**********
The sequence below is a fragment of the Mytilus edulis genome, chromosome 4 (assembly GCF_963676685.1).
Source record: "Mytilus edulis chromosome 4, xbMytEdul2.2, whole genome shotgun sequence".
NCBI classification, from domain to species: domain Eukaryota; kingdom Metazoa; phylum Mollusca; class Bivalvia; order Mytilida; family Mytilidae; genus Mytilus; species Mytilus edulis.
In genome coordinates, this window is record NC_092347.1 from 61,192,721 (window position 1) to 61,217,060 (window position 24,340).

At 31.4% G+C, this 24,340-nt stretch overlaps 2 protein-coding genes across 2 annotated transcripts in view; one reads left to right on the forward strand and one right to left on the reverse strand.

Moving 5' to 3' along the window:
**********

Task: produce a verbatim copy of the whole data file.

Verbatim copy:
The sequence below is a fragment of the Mytilus edulis genome, chromosome 4 (assembly GCF_963676685.1).
Source record: "Mytilus edulis chromosome 4, xbMytEdul2.2, whole genome shotgun sequence".
NCBI classification, from domain to species: domain Eukaryota; kingdom Metazoa; phylum Mollusca; class Bivalvia; order Mytilida; family Mytilidae; genus Mytilus; species Mytilus edulis.
In genome coordinates, this window is record NC_092347.1 from 61,192,721 (window position 1) to 61,217,060 (window position 24,340).

At 31.4% G+C, this 24,340-nt stretch overlaps 2 protein-coding genes across 2 annotated transcripts in view; one reads left to right on the forward strand and one right to left on the reverse strand.

Moving 5' to 3' along the window: